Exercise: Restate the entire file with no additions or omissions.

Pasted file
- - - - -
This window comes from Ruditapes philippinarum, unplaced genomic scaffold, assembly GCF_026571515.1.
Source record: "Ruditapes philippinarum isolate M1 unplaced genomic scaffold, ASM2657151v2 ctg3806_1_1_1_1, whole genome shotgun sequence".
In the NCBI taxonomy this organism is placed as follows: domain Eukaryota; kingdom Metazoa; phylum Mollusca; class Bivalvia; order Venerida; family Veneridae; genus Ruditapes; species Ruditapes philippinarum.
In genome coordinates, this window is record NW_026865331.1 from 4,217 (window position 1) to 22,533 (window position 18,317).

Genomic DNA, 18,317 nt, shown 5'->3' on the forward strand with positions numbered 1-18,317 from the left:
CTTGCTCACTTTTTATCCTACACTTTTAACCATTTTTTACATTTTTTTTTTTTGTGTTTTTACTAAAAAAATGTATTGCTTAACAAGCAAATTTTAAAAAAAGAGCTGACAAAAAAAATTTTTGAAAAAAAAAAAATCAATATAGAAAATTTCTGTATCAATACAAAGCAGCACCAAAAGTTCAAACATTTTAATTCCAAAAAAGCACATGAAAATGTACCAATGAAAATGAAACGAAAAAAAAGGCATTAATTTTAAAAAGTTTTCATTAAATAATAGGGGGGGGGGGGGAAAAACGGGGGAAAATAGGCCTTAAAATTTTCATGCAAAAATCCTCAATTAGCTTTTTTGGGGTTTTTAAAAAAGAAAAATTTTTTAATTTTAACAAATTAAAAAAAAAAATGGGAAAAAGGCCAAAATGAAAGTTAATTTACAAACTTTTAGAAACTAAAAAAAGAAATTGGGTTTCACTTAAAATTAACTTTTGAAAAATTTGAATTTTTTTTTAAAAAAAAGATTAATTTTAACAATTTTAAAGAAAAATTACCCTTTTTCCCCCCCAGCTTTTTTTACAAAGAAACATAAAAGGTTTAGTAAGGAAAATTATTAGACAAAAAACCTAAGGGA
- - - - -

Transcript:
This window comes from Ruditapes philippinarum, unplaced genomic scaffold, assembly GCF_026571515.1.
Source record: "Ruditapes philippinarum isolate M1 unplaced genomic scaffold, ASM2657151v2 ctg3806_1_1_1_1, whole genome shotgun sequence".
In the NCBI taxonomy this organism is placed as follows: domain Eukaryota; kingdom Metazoa; phylum Mollusca; class Bivalvia; order Venerida; family Veneridae; genus Ruditapes; species Ruditapes philippinarum.
In genome coordinates, this window is record NW_026865331.1 from 4,217 (window position 1) to 22,533 (window position 18,317).

Genomic DNA, 18,317 nt, shown 5'->3' on the forward strand with positions numbered 1-18,317 from the left:
CTTGCTCACTTTTTATCCTACACTTTTAACCATTTTTTACATTTTTTTTTTTTGTGTTTTTACTAAAAAAATGTATTGCTTAACAAGCAAATTTTAAAAAAAGAGCTGACAAAAAAAATTTTTGAAAAAAAAAAAATCAATATAGAAAATTTCTGTATCAATACAAAGCAGCACCAAAAGTTCAAACATTTTAATTCCAAAAAAGCACATGAAAATGTACCAATGAAAATGAAACGAAAAAAAAGGCATTAATTTTAAAAAGTTTTCATTAAATAATAGGGGGGGGGGGGGAAAAACGGGGGAAAATAGGCCTTAAAATTTTCATGCAAAAATCCTCAATTAGCTTTTTTGGGGTTTTTAAAAAAGAAAAATTTTTTAATTTTAACAAATTAAAAAAAAAAATGGGAAAAAGGCCAAAATGAAAGTTAATTTACAAACTTTTAGAAACTAAAAAAAGAAATTGGGTTTCACTTAAAATTAACTTTTGAAAAATTTGAATTTTTTTTTAAAAAAAAGATTAATTTTAACAATTTTAAAGAAAAATTACCCTTTTTCCCCCCCAGCTTTTTTTACAAAGAAACATAAAAGGTTTAGTAAGGAAAATTATTAGACAAAAAACCTAAGGGA